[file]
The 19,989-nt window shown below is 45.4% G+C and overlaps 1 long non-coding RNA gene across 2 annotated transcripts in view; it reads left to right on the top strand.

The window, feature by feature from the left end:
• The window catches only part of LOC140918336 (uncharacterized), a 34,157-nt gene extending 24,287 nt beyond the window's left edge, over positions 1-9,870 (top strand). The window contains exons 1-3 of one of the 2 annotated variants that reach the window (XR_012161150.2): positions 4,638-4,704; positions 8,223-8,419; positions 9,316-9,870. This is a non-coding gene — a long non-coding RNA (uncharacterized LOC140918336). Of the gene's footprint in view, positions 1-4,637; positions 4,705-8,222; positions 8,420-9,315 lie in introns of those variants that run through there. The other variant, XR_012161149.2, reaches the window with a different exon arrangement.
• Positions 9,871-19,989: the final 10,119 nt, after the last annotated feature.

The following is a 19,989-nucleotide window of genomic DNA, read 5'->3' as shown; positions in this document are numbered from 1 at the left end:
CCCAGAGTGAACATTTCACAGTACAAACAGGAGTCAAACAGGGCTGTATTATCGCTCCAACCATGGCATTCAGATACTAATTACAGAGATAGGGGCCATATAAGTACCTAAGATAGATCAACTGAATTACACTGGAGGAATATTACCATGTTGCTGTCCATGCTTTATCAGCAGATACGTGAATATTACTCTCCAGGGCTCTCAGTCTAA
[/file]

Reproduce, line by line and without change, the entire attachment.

The 19,989-nt window shown below is 45.4% G+C and overlaps 1 long non-coding RNA gene across 2 annotated transcripts in view; it reads left to right on the top strand.

The window, feature by feature from the left end:
• The window catches only part of LOC140918336 (uncharacterized), a 34,157-nt gene extending 24,287 nt beyond the window's left edge, over positions 1-9,870 (top strand). The window contains exons 1-3 of one of the 2 annotated variants that reach the window (XR_012161150.2): positions 4,638-4,704; positions 8,223-8,419; positions 9,316-9,870. This is a non-coding gene — a long non-coding RNA (uncharacterized LOC140918336). Of the gene's footprint in view, positions 1-4,637; positions 4,705-8,222; positions 8,420-9,315 lie in introns of those variants that run through there. The other variant, XR_012161149.2, reaches the window with a different exon arrangement.
• Positions 9,871-19,989: the final 10,119 nt, after the last annotated feature.

The following is a 19,989-nucleotide window of genomic DNA, read 5'->3' as shown; positions in this document are numbered from 1 at the left end:
CCCAGAGTGAACATTTCACAGTACAAACAGGAGTCAAACAGGGCTGTATTATCGCTCCAACCATGGCATTCAGATACTAATTACAGAGATAGGGGCCATATAAGTACCTAAGATAGATCAACTGAATTACACTGGAGGAATATTACCATGTTGCTGTCCATGCTTTATCAGCAGATACGTGAATATTACTCTCCAGGGCTCTCAGTCTAA